The Secretary General also wants to highlight the importance of the Region as a global pioneer on issues such as climate change, the Arctic, democracy and the fight against injustice and inequality.

Economist and lawyer

The new Secretary General’s successful career began when her interest in society and politics was sparked by the major economic crash that hit the Faroe Islands in 1992. In the wake of that event, she studied economics at the University of Copenhagen. To better understand society, she also studied law, and finished two degrees in the time it normally takes to complete one.

At 26, she became the youngest ever woman elected to the Faroese Parliament. Kristina has been a minister twice, worked for a bank and as a head of department in the biggest insurance company in the Faroe Islands.

She has also been an elite athlete. She swam for the national team, played volleyball for the national youth team and was a national running champion. Háfoss attended music school as a child and young person and plays the piano.

These days, when not working, her family – husband and four children – are her top priority.

“I also like to run or walk in the great outdoors. And if there’s time, I like to read,” she says.

A term as Secretary General of the Nordic Council lasts a maximum of eight years. What will the Nordic Region look like in eight years?

“I hope and wish that we will enjoy closer co-operation than we do now. All of the current obstacles to cross-border freedom of movement will be gone. I also envisage our e-ID being used in all of the Nordic countries, that the Region will have a stronger foreign-policy profile and that we have achieved our vision of making this the most integrated region in the world.”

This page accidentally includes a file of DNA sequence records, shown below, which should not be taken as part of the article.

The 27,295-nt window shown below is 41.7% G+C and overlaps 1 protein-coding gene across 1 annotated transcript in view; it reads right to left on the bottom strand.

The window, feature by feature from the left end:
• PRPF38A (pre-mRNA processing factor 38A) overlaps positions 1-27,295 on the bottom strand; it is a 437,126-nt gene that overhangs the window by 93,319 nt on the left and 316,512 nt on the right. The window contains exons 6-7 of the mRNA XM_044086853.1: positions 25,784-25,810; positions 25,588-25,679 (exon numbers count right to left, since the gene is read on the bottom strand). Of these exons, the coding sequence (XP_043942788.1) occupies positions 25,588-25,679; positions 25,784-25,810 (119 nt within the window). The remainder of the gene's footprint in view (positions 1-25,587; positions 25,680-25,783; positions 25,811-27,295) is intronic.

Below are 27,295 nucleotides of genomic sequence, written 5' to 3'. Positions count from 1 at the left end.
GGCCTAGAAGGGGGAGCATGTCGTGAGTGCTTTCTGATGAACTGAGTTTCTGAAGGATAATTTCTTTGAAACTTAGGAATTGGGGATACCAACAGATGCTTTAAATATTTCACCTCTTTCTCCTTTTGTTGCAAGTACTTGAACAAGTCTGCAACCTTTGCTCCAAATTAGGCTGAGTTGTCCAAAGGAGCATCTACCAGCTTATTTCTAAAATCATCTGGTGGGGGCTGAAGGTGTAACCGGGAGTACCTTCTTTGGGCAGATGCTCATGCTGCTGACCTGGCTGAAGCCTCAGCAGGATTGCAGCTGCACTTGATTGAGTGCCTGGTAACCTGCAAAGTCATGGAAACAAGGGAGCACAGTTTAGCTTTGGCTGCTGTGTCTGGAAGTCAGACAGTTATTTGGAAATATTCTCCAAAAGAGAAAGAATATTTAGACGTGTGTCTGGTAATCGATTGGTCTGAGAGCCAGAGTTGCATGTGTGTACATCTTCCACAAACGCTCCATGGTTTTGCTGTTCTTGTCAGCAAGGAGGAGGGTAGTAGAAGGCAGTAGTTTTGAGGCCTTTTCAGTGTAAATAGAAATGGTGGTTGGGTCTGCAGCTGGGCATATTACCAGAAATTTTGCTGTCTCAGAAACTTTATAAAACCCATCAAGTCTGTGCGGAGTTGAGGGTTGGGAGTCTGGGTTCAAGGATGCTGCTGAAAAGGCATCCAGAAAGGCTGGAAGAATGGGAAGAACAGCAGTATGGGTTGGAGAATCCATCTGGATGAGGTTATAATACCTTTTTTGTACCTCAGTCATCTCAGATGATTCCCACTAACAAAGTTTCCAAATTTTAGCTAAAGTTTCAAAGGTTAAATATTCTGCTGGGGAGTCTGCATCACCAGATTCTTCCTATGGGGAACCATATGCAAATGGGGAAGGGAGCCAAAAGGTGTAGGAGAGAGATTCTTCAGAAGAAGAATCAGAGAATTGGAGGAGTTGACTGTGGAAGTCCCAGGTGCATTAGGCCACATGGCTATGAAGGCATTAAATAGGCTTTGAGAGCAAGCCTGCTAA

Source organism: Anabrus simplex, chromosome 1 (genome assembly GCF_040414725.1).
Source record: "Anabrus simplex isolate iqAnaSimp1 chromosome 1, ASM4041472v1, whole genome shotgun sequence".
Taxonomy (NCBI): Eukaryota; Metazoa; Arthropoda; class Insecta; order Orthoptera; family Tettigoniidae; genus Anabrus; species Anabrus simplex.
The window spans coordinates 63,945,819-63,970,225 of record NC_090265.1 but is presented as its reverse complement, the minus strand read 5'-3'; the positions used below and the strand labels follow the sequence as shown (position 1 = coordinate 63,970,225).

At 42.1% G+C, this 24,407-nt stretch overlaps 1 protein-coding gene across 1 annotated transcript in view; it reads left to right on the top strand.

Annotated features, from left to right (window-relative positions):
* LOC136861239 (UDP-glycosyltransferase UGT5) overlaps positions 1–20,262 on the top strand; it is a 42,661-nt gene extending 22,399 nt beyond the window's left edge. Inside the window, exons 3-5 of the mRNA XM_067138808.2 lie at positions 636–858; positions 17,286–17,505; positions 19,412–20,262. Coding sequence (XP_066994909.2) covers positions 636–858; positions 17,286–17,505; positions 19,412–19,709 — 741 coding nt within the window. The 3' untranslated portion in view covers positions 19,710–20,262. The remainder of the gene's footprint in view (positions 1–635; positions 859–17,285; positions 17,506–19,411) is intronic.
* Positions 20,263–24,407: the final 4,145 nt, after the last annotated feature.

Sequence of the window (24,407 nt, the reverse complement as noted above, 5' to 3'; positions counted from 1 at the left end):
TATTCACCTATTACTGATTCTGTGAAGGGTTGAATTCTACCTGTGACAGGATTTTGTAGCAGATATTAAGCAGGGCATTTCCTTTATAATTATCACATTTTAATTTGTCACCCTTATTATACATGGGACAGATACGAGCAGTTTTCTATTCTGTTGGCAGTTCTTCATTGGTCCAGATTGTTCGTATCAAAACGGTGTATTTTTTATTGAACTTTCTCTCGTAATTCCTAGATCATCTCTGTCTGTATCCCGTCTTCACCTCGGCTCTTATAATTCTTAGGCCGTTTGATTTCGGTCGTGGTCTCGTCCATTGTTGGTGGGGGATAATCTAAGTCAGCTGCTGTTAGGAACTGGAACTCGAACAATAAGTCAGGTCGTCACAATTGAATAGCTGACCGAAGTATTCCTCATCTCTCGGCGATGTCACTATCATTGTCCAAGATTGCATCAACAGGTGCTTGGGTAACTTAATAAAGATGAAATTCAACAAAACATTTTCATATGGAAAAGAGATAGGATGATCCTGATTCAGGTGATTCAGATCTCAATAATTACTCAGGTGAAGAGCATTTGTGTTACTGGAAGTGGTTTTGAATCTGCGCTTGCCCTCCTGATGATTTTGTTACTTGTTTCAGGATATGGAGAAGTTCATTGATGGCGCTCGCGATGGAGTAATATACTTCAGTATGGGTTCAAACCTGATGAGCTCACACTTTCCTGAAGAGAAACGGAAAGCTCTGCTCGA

Kristina Háfoss succeeds Britt Bohlin, who was the Secretary General of the Nordic Council for the last seven years (2014-2021).

Fact box:

Name: Kristina Háfoss

Date of birth: 26 June 1975

Residence: Copenhagen and Tórshavn

Family: Husband and four children.

Education: MSc in Politics and Master of Laws from the University of Copenhagen and CBA (Certificate in Business Administration).

Party: Tjóðveldi (Republic), a left-wing party committed to independence for the Faroe Islands.

Political career: Member of the Faroese parliament 2002–2004, 2011–2015 and 2019–2021, Minister of Culture, Education and Research 2008 and Minister of Finance 2015–2019. Member of the West Nordic Council 2019–2021.

Other work experience: Economist at Landsbanka Føroya 2004–2005, economist & project manager at Føroya Banka 2006, head of department at Tryggingarfelagið Føroyar, Betri pensjon and TF Holding 2007–2011 and advisor and compliance officer 2011–2015. Kristina Háfoss has also been a member of the boards of directors of various companies in the Faroe Islands and chair of the Faroese Economist and Lawyers Union.